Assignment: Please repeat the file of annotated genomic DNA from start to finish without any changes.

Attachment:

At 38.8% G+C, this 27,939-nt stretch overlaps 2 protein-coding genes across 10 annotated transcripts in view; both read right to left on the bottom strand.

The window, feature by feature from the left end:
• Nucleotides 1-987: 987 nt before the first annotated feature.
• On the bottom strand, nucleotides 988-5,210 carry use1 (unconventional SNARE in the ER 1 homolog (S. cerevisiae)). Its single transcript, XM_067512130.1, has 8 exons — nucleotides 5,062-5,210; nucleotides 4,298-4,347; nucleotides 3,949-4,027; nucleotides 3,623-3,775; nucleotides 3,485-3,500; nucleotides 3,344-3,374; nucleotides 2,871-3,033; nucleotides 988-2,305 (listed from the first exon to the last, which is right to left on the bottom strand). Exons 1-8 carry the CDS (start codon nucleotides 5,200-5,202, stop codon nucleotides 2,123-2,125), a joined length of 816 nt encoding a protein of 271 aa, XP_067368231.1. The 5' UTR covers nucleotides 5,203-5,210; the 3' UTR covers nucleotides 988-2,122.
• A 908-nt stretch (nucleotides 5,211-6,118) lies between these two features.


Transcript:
At 38.8% G+C, this 27,939-nt stretch overlaps 2 protein-coding genes across 10 annotated transcripts in view; both read right to left on the bottom strand.

The window, feature by feature from the left end:
• Nucleotides 1-987: 987 nt before the first annotated feature.
• On the bottom strand, nucleotides 988-5,210 carry use1 (unconventional SNARE in the ER 1 homolog (S. cerevisiae)). Its single transcript, XM_067512130.1, has 8 exons — nucleotides 5,062-5,210; nucleotides 4,298-4,347; nucleotides 3,949-4,027; nucleotides 3,623-3,775; nucleotides 3,485-3,500; nucleotides 3,344-3,374; nucleotides 2,871-3,033; nucleotides 988-2,305 (listed from the first exon to the last, which is right to left on the bottom strand). Exons 1-8 carry the CDS (start codon nucleotides 5,200-5,202, stop codon nucleotides 2,123-2,125), a joined length of 816 nt encoding a protein of 271 aa, XP_067368231.1. The 5' UTR covers nucleotides 5,203-5,210; the 3' UTR covers nucleotides 988-2,122.
• A 908-nt stretch (nucleotides 5,211-6,118) lies between these two features.